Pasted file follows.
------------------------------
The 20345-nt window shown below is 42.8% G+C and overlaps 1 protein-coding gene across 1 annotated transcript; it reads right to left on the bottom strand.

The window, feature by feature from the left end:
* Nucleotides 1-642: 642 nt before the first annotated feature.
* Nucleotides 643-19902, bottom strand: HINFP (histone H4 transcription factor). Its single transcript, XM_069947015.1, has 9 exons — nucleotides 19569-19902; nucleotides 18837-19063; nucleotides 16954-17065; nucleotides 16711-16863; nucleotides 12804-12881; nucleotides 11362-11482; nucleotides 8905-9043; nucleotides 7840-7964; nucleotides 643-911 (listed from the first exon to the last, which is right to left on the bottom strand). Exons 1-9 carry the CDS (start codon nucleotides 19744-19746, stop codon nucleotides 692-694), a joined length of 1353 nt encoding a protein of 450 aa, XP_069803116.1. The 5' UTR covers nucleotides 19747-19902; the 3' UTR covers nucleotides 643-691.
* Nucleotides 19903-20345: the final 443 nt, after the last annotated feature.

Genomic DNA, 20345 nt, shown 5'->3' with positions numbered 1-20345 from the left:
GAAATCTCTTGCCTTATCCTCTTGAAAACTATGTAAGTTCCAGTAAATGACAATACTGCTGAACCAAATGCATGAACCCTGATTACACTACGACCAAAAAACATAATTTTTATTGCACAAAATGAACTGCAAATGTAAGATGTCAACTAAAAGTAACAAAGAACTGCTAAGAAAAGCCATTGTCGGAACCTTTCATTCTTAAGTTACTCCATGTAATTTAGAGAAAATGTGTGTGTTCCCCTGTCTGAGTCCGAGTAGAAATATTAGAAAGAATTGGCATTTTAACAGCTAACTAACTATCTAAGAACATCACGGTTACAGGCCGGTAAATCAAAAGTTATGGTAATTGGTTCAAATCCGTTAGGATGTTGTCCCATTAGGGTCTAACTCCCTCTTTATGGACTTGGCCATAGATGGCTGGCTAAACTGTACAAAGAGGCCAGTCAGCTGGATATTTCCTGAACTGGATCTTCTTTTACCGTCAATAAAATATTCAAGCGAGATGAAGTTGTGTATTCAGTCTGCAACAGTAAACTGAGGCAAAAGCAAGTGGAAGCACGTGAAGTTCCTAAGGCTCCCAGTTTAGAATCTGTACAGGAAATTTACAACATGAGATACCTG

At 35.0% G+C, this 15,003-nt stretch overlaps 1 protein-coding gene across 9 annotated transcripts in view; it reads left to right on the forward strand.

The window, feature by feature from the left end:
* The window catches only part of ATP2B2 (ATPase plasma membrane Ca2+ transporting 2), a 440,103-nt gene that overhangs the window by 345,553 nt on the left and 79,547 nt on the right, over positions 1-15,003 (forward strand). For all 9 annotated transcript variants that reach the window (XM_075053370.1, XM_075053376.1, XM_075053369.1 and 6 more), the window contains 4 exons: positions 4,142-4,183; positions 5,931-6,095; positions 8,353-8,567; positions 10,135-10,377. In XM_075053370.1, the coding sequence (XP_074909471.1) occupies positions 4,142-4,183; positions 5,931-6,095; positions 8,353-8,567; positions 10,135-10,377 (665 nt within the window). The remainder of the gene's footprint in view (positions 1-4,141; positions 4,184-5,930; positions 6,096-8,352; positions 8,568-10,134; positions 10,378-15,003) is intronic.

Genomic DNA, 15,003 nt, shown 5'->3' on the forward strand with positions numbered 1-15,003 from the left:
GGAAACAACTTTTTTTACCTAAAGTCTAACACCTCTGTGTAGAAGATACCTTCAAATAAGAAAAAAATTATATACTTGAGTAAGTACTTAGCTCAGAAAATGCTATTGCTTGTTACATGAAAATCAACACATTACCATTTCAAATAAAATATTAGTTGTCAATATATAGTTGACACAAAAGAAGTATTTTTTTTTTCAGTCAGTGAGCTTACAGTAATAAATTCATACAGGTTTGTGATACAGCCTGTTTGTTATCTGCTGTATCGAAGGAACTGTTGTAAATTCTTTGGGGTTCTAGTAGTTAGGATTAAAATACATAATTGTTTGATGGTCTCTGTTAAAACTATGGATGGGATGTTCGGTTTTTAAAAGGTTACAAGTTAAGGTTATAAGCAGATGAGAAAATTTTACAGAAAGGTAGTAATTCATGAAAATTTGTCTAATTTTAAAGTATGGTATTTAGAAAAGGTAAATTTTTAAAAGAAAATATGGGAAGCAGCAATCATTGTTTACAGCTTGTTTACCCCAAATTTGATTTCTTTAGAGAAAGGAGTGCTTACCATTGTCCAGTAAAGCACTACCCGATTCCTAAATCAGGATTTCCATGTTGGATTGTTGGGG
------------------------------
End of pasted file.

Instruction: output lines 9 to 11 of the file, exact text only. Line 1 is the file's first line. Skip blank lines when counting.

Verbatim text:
The window, feature by feature from the left end:
* The window catches only part of ATP2B2 (ATPase plasma membrane Ca2+ transporting 2), a 440,103-nt gene that overhangs the window by 345,553 nt on the left and 79,547 nt on the right, over positions 1-15,003 (forward strand). For all 9 annotated transcript variants that reach the window (XM_075053370.1, XM_075053376.1, XM_075053369.1 and 6 more), the window contains 4 exons: positions 4,142-4,183; positions 5,931-6,095; positions 8,353-8,567; positions 10,135-10,377. In XM_075053370.1, the coding sequence (XP_074909471.1) occupies positions 4,142-4,183; positions 5,931-6,095; positions 8,353-8,567; positions 10,135-10,377 (665 nt within the window). The remainder of the gene's footprint in view (positions 1-4,141; positions 4,184-5,930; positions 6,096-8,352; positions 8,568-10,134; positions 10,378-15,003) is intronic.

Genomic DNA, 15,003 nt, shown 5'->3' on the forward strand with positions numbered 1-15,003 from the left: